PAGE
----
So here she is everybody, my very own TARDIS all hand built by myself took about 3 months and a bit to make but it was well worth all the hard work because she is BEAUTIFUL :D and now officialy ready for loads of new adventures through time and space reliving all of Matt Smith’s adventures from Series 5-7. As my friend said “Whats a Doctor without his TARDIS” Right me and the old girl best be off or as i would say “You know me, stuff to do” thank you for reading and GERONIMO!
ALL COPYRIGHT FOR THE PICTURE AND THE TARDIS GOES TO MATT EDWARDS (MATTELEVENTH890) AND STRODE COLLEGE.
You lean against the TARDIS, watching the Doctor walk up to you. You didn’t even know what planet you are on any more, but it is the end of the second adventure you had been on with him. You grin at him as he nears, and he also grins at you.
“Did you enjoy that then?” He asks, stopping about a metre in front of you and crossing his arms.
“Yes! The adrenalin felt amazing!” You giggle and move your hair out of your face. Your body is still shaking from the excess adrenalin and you have never felt so alive before. The Doctor’s face falls slightly and his brow furrows.
“Do you want to go home?” He asks quietly, your heart sinks a little, thinking that he means that he wants you to go. You purse your lips and bite the inside of your cheek briefly.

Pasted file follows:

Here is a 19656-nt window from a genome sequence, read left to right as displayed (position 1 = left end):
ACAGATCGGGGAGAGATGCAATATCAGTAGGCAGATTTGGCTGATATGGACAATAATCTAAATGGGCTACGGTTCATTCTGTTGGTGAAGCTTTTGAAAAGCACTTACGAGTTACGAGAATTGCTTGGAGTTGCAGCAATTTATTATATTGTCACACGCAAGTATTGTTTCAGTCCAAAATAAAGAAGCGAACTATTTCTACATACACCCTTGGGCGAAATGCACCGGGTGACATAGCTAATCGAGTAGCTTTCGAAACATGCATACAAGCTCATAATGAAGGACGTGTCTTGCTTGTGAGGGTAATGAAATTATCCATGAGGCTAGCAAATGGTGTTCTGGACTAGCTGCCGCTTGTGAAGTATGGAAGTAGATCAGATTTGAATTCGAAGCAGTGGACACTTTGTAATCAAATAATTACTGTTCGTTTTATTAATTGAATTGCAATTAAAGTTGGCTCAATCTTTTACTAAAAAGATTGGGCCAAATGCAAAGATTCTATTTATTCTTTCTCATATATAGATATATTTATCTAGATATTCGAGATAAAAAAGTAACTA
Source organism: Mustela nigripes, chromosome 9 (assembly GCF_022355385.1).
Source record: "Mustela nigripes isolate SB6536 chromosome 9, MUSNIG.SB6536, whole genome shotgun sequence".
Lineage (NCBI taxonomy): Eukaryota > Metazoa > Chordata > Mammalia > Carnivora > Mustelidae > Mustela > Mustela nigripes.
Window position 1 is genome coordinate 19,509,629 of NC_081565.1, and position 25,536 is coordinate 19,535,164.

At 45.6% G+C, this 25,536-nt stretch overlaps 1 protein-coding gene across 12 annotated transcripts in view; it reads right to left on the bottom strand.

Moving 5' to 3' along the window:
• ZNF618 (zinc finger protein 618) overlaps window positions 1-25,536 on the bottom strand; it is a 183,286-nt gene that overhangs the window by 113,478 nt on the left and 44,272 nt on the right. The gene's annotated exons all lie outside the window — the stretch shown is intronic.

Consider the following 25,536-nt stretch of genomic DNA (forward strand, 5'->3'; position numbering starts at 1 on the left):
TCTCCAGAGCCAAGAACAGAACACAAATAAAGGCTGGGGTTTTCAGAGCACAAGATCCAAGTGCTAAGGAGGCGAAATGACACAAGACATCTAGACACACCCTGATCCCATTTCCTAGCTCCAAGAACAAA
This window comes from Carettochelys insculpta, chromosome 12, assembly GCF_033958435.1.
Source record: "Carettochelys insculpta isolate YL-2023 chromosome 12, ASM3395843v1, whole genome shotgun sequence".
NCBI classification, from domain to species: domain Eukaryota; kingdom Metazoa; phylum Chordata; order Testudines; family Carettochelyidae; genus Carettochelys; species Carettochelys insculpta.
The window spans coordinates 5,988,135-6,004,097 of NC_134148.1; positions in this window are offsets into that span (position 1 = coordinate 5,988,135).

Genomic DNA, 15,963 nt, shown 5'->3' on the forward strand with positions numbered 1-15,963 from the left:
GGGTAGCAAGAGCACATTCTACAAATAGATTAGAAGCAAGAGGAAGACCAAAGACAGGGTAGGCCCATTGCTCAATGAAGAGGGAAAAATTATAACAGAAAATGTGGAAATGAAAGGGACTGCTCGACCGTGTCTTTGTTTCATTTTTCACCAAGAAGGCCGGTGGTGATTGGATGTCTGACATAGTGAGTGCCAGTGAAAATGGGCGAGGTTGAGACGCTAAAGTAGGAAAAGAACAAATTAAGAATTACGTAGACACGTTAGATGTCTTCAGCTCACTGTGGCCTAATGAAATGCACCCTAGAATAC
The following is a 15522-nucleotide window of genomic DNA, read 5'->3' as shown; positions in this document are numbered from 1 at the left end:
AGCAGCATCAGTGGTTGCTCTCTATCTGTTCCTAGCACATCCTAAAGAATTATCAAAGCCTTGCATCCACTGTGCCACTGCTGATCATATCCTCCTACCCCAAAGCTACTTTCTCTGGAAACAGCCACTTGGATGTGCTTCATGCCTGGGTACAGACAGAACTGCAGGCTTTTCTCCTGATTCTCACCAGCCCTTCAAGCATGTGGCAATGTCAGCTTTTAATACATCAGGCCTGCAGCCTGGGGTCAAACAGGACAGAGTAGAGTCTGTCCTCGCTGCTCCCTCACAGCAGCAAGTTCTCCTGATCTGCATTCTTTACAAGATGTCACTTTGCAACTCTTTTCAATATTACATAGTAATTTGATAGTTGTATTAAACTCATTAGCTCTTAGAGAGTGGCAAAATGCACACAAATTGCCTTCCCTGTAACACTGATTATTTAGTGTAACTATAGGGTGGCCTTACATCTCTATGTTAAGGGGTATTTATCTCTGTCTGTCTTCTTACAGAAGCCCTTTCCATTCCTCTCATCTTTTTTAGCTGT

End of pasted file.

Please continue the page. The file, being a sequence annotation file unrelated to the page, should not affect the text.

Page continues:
“No, not really….” you mutter after a pause. “I’ve enjoyed myself so much these past to adventures I don’t think I can go back to a normal life just yet. I mean, if you would prefer me to go home then I don’t mind but I would prefer to stay for a little while longer…” You stare at your feet, feeling a bit too awkward to meet his gaze. The Doctor starts to chuckle and you look up, confused. He was grinning from ear to ear and laughing, but when he sees that you’re looking he stops laughing but continues to grin.
“I would love for you to join me on more adventures, Y/N,” he walks around you and opens the TARDIS doors. “After you, we can pop back to your house for you to grab some clothes and other such stuff before we go and explore time and space!” You grin widely and run into the TARDIS feeling giddy and happy.
“Oh my God thank you so much!” You turn around and hug the Doctor, who is a bit taken aback but hugs you back quite quickly.
“There’s no need to thank me for it Y/N.” He pauses and closes the TARDIS door before bounding up the steps to the control panel and you follow him up.
“Where to?” You ask, running to his side.
“I don’t know, let’s see where she takes us…” he pauses and looks up to you and whispers quietly, “you ready?”
“Well then,” a bright grin flashes in your direction, “geronimo.”